Dog Time, by Judith Greenberg, Ph.D
My son and I read “The Emissary” by Ray Bradbury for his school literature class. In the story, a dog helps a bed-ridden boy grieve both his inability to walk and the death of a beloved teacher. The dog ventures to the outside world, including to the cemetery where the teacher is buried, and returns carrying smells of places the boy cannot visit. For me, Bradbury’s story, like the 1952 French war film Forbidden Games (Jeux interdits), reinforced the dog’s role in facing tragedy and mortality. For some of us, the tragedies of 2012 fed into a lifetime contemplating the passage of time and mortality. What makes some of us more prone to morbid thoughts? Is it temperament? Parenting? Early exposure to trauma or loss? A melancholic disposition that looks at the fleeting beauty of childhood and the impermanence of the moment through a nostalgic lens? Despite being a cheerful and smiley person, since as long as I can remember, I drift off into anxiety that it all must end. As a child, I lay in my bed at night trying to wrap my mind around non-existence. I felt the angst that we try to forget as we embrace the pleasures and challenges of daily living.
I have found a balm that helps me keep my existential angst at bay: Dogs. This post is for those on the fence about whether to adopt a dog, whether for themselves or their child. I say, “Go for it!” I want to share my appreciation of how “dog time” can offer a form of “puppy Prozac.”
It turns out that a university in Canada also understands this solution, and who is more ridden with existential angst than college students? The Canadian National Post reported that students at Dalhousie University in Halifax found solace from the pressure of finals in a “puppy room.” The Therapeutic Paws of Canada, an organization that typically brings the loving animals to hospitals and nursing homes, now comes to university campuses.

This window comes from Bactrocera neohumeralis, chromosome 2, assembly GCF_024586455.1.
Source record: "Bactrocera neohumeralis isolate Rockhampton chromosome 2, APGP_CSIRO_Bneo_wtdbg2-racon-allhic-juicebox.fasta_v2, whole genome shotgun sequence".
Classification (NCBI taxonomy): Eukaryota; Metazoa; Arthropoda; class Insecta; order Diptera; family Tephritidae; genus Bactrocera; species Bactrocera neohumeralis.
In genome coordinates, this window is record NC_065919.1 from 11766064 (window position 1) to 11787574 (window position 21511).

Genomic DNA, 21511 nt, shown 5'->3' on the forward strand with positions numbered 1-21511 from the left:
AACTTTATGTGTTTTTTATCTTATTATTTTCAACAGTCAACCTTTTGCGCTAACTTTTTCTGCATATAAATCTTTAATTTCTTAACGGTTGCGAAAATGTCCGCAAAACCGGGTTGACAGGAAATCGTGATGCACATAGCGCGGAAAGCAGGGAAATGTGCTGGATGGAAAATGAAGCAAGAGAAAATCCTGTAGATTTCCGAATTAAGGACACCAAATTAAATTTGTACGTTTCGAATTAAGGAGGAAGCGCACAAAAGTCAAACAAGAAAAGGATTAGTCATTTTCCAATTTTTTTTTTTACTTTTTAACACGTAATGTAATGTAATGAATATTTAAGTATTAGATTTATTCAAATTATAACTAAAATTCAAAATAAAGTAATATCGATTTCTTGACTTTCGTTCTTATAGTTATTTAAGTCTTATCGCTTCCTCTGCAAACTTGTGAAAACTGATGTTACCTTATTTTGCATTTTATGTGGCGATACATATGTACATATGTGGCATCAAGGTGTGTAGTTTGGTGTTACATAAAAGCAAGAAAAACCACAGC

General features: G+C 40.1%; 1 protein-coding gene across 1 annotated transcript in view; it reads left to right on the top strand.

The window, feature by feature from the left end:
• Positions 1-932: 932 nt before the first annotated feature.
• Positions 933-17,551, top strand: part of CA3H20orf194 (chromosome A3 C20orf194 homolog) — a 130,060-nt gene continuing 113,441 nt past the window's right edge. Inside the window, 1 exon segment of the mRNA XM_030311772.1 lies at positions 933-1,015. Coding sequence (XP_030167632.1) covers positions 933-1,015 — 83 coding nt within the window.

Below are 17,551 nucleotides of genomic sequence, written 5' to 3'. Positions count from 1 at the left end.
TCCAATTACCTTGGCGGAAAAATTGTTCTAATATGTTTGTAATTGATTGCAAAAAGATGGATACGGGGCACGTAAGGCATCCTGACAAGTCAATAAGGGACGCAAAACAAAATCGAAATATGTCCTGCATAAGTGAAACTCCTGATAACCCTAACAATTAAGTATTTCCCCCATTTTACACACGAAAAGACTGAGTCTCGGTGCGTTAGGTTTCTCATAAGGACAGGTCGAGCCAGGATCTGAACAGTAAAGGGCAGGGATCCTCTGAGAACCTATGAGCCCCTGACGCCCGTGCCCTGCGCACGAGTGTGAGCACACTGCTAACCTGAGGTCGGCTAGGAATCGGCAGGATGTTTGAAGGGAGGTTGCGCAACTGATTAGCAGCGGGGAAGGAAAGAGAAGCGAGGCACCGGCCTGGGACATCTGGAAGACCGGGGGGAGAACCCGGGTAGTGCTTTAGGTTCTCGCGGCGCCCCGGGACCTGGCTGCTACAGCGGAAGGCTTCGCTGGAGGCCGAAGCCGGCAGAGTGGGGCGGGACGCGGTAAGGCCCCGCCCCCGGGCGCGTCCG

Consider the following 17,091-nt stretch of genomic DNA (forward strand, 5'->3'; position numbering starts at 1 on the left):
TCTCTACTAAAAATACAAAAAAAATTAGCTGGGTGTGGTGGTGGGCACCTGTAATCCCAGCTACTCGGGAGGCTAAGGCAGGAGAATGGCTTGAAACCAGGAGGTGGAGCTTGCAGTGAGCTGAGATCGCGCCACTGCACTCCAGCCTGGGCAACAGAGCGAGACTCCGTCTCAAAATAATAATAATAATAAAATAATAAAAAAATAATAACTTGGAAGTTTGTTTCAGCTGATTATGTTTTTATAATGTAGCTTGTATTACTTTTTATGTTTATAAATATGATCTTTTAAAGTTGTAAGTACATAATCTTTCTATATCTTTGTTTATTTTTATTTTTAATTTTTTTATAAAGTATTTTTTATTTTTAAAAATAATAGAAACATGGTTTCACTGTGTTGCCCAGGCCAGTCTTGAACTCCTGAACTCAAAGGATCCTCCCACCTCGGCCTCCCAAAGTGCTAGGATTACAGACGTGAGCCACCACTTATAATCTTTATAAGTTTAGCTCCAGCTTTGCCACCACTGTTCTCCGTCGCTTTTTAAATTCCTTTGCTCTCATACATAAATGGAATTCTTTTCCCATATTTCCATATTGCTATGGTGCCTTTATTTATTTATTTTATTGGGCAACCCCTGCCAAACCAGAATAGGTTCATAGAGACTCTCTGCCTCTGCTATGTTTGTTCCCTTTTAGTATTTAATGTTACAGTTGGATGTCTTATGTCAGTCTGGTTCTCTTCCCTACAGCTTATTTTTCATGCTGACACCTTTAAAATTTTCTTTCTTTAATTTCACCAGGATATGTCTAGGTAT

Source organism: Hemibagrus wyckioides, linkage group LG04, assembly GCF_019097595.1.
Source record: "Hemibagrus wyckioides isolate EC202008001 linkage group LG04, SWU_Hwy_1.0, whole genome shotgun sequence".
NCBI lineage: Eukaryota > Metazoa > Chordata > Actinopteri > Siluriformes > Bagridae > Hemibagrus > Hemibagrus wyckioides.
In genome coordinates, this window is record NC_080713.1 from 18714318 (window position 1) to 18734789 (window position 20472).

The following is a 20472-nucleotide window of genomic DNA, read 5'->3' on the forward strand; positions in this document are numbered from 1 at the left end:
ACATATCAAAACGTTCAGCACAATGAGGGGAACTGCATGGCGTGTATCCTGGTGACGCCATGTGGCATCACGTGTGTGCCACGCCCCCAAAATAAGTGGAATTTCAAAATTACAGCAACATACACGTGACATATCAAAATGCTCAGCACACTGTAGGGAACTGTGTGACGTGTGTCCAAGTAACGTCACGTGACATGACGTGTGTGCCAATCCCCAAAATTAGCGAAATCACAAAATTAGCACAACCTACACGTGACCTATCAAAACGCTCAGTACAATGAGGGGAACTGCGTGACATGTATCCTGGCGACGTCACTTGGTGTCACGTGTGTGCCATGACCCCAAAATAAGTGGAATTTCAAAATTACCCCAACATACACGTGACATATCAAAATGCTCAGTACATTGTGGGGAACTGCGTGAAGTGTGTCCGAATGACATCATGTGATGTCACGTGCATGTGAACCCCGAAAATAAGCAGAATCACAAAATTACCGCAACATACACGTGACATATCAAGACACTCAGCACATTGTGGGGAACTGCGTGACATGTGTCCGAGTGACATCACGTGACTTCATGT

My teenage daughter considers this a great approach to stress. There is no better cure for her adolescent blues than our dog, Nala, who will lick her tears away. If her father and I fail to understand her plight, Nala remains loyal and true. Dogs provide a secure antidote to human unpredictability. I originally got Nala in recognition of how my own childhood dog, Tiffy, comforted me. Despite the fact that Tiffy chewed up the orthodontic retainers of friends who mistakenly placed them on counters, routinely scooped my mother’s small clock from her psychoanalytic office into his slobbering mouth, carried it to the kitchen and sat on it until she bribed him off the required time-keeper with a piece of meat, or, on occasion, bit us (yes, sad but true), the dog made us happy.
I am not claiming that owning a dog will teach your child something noble, like responsibility, although perhaps it will. Most dog owners who are also parents realize that children quickly forget their promises to walk the wished-for dog. But, for those of us who are prone to observe the fleeting nature of our lives – or, to be less melodramatic, for parents watching children grow or simply for Botox-resisting adults noticing skin sag – the passage of time can be hard to take. Owning a dog places you firmly in the present. Call it “dog time.”